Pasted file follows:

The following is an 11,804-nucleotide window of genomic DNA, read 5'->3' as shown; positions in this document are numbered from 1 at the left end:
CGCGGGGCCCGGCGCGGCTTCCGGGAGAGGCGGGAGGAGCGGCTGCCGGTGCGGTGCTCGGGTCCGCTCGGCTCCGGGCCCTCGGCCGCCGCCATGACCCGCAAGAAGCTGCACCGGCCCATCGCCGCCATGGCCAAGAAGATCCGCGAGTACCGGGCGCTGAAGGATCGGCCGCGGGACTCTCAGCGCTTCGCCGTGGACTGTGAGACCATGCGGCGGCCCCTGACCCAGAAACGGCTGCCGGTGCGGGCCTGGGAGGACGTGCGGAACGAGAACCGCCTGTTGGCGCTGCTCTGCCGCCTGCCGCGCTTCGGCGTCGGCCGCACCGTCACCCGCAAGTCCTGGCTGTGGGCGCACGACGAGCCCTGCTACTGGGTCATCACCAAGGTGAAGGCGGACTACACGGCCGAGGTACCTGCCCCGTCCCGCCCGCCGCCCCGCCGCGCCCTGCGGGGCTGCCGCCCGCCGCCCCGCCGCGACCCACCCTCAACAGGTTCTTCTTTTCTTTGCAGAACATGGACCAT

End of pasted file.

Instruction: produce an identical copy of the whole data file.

The following is an 11,804-nucleotide window of genomic DNA, read 5'->3' as shown; positions in this document are numbered from 1 at the left end:
CGCGGGGCCCGGCGCGGCTTCCGGGAGAGGCGGGAGGAGCGGCTGCCGGTGCGGTGCTCGGGTCCGCTCGGCTCCGGGCCCTCGGCCGCCGCCATGACCCGCAAGAAGCTGCACCGGCCCATCGCCGCCATGGCCAAGAAGATCCGCGAGTACCGGGCGCTGAAGGATCGGCCGCGGGACTCTCAGCGCTTCGCCGTGGACTGTGAGACCATGCGGCGGCCCCTGACCCAGAAACGGCTGCCGGTGCGGGCCTGGGAGGACGTGCGGAACGAGAACCGCCTGTTGGCGCTGCTCTGCCGCCTGCCGCGCTTCGGCGTCGGCCGCACCGTCACCCGCAAGTCCTGGCTGTGGGCGCACGACGAGCCCTGCTACTGGGTCATCACCAAGGTGAAGGCGGACTACACGGCCGAGGTACCTGCCCCGTCCCGCCCGCCGCCCCGCCGCGCCCTGCGGGGCTGCCGCCCGCCGCCCCGCCGCGACCCACCCTCAACAGGTTCTTCTTTTCTTTGCAGAACATGGACCAT